Is Isagenix An MLM?

Isagenix bills itself as something of a total wellness company, offering everything from nutrition shakes to skincare serums that promise to help you "feel better, eat better, move better, and look better." (via Isagenix). And if you are active on social media, it's possible you have a friend or two who seems to be talking up the company like crazy and maybe even inviting you to try the products or join in selling them. This likely means that friend of yours is an "associate" of Isagenix, meaning they participate in direct sales of the company's products to their own friends, neighbors, and general customer base. 

But what does it actually mean to be a direct sales "associate" of a company like Isagenix? If you've heard this company is in fact a multilevel marketing company (or MLM for short), you might wonder if it's true. We are here to tell you: yes, it's true. Isagenix is an MLM (via Travelling Jezebel). But what does that actually mean with regard to how the business functions and the roles "associates" actually play? 

How MLMs like Isagenix work

According to Investopedia, an MLM company is one that "encourages existing members to promote and sell their offerings to other individuals and bring on new recruits into the business. Distributors are paid a percentage of their recruits' sales. New recruits become the distributor's network or downline and are, in turn, encouraged to make sales to earn money." In other words, when "associates" of an MLM like Isagenix tell you they are involved in direct sales, it's true; they really do sell a product directly to customers. But that's not the whole story.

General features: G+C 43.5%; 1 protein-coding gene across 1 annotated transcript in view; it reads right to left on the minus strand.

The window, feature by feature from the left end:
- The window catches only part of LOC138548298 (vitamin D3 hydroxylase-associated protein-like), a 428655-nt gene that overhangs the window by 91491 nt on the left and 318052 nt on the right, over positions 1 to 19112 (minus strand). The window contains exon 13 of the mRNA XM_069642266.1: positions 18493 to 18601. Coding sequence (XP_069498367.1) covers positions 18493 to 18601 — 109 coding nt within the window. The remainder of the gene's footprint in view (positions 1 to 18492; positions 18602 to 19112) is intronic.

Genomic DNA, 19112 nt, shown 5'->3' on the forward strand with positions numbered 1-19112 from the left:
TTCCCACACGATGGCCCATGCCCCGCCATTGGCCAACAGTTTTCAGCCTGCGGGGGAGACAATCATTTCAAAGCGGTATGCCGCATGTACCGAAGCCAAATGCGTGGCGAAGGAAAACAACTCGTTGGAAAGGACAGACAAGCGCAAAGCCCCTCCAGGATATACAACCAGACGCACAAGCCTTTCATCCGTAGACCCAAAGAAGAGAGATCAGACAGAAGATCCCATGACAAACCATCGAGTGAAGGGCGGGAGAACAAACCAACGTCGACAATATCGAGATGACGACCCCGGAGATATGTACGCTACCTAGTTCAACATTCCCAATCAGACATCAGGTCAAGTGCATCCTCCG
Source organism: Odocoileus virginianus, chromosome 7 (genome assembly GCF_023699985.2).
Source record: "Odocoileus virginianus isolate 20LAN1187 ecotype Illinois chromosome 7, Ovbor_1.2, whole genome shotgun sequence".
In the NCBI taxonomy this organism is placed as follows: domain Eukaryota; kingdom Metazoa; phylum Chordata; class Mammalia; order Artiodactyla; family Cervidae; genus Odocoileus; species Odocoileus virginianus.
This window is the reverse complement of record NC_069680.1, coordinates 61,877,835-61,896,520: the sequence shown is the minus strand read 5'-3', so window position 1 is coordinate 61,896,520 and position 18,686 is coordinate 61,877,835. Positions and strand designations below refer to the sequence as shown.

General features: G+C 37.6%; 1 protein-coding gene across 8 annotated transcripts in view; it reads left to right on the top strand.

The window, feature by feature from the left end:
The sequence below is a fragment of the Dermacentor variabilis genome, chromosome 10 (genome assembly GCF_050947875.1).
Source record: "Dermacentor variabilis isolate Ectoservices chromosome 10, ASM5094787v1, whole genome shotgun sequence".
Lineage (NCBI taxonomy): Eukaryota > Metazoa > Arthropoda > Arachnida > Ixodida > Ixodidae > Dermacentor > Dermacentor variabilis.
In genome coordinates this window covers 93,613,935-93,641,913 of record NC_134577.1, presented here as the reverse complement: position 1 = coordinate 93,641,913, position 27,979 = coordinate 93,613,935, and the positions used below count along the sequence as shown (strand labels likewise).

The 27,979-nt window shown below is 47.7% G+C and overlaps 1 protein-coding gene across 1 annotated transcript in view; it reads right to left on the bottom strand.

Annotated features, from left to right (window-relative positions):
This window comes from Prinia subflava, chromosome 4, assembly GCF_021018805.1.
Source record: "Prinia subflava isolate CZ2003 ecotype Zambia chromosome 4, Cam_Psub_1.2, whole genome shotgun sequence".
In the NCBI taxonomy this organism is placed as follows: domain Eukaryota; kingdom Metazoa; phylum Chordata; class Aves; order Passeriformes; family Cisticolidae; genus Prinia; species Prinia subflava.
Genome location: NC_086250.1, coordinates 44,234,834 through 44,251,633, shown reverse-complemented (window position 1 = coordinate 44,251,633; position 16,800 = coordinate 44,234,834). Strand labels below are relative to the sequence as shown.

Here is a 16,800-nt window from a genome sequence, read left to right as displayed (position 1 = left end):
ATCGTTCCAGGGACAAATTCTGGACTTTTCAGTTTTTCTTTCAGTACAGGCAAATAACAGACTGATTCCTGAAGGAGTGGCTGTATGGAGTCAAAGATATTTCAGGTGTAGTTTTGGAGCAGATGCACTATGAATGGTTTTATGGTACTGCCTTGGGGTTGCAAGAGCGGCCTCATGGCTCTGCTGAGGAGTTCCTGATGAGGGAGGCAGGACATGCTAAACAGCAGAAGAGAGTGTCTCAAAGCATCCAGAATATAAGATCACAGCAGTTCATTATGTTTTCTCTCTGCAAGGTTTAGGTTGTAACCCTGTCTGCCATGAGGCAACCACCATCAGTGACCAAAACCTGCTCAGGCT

In order to make a profit in a business like this, "associates" need to not only sell a significant amount of product, but they also need to recruit people underneath them to sell a significant amount of product, and so on and so forth. The reason this type of business model often gets compares to a pyramid scheme is because this type of upline/downline model does look rather exactly like a pyramid on paper. What keeps businesses like Isagenix legal and not considered a pyramid scheme is the fact that they do sell an actual product. 

The reason such companies get a bad rap, however, is unless you are constantly recruiting people underneath you, you won't make much (if any) money. In fact, only about 25 percent of MLM sellers make any profit at all (via Fundera). That means that roughly 75 percent of all MLM sellers and "associates" never make a profit.